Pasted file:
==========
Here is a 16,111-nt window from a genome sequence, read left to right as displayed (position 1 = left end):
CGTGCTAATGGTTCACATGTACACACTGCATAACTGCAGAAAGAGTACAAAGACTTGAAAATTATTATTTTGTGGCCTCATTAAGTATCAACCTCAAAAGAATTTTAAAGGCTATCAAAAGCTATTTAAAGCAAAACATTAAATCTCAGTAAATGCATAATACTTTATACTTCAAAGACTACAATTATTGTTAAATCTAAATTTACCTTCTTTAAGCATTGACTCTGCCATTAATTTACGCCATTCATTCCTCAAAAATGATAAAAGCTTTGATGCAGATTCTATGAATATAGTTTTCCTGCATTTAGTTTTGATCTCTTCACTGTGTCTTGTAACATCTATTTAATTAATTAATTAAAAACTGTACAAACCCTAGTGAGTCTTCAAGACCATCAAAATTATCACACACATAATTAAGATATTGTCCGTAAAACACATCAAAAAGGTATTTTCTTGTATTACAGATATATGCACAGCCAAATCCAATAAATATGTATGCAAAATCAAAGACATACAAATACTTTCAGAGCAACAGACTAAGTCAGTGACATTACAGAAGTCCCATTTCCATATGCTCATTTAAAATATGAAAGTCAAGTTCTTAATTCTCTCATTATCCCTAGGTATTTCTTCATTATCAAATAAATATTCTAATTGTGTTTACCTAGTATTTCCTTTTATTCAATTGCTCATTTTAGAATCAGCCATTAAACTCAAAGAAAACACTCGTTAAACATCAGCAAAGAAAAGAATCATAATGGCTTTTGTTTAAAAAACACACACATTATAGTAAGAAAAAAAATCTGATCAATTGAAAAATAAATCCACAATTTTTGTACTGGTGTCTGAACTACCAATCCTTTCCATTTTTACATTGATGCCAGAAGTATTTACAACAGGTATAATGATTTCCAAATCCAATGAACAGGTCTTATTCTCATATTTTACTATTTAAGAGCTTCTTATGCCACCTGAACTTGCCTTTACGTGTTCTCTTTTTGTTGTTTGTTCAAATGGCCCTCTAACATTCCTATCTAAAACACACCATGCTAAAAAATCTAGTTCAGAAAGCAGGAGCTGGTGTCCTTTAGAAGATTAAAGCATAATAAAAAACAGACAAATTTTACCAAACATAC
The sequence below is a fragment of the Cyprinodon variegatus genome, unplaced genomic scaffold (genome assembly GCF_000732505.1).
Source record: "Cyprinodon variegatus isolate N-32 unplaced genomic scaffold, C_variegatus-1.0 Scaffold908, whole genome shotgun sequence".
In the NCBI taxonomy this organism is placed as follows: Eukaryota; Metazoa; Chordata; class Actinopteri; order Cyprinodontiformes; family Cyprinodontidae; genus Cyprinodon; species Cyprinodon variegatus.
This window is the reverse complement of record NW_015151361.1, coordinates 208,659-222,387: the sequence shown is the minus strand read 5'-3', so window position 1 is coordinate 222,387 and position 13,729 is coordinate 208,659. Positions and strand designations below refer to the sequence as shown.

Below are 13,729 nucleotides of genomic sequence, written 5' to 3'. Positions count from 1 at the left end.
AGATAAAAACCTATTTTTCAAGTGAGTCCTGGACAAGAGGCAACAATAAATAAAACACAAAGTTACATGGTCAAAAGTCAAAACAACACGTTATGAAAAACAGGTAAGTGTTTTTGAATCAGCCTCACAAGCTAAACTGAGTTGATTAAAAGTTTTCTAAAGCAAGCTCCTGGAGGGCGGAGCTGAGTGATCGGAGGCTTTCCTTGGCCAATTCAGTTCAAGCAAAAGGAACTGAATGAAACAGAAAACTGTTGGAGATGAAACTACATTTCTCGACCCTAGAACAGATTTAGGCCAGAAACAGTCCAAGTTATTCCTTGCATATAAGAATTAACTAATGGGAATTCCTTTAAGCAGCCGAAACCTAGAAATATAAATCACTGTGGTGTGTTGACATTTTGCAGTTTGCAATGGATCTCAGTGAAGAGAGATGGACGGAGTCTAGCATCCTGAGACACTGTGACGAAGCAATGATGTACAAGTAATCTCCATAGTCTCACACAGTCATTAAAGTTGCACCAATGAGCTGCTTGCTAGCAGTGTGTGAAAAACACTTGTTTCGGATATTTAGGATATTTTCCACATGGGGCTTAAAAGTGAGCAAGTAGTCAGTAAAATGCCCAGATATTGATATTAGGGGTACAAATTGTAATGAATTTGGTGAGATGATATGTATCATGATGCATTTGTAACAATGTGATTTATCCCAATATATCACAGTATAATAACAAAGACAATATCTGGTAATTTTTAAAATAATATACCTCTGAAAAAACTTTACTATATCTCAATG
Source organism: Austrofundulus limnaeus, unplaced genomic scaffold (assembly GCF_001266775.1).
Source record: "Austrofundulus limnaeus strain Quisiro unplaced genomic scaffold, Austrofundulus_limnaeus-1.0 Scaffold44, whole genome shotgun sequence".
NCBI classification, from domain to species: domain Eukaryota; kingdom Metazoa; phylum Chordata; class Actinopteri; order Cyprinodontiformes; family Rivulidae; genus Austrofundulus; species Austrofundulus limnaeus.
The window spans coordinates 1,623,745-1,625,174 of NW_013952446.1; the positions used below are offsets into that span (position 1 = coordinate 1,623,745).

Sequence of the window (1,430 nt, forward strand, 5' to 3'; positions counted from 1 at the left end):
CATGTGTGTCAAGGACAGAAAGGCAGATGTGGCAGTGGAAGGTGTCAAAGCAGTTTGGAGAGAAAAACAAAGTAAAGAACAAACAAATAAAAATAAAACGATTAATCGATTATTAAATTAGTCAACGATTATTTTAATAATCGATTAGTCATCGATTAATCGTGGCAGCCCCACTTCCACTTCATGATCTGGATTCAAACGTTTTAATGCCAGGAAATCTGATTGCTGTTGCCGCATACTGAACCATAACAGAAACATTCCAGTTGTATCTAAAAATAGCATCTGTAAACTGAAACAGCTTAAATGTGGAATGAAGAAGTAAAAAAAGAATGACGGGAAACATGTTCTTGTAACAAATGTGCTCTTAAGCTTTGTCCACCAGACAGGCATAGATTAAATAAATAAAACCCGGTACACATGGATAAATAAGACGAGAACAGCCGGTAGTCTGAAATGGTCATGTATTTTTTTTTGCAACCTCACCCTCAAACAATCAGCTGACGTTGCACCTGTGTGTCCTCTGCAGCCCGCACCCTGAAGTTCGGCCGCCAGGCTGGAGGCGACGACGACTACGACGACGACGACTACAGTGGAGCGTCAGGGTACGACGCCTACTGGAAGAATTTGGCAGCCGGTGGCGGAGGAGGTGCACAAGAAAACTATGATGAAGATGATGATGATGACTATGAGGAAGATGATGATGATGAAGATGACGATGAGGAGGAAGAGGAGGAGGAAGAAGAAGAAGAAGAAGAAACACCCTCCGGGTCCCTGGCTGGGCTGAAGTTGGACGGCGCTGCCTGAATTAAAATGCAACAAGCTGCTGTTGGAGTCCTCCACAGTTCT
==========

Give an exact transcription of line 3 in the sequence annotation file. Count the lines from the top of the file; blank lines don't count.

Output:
The sequence below is a fragment of the Cyprinodon variegatus genome, unplaced genomic scaffold (genome assembly GCF_000732505.1).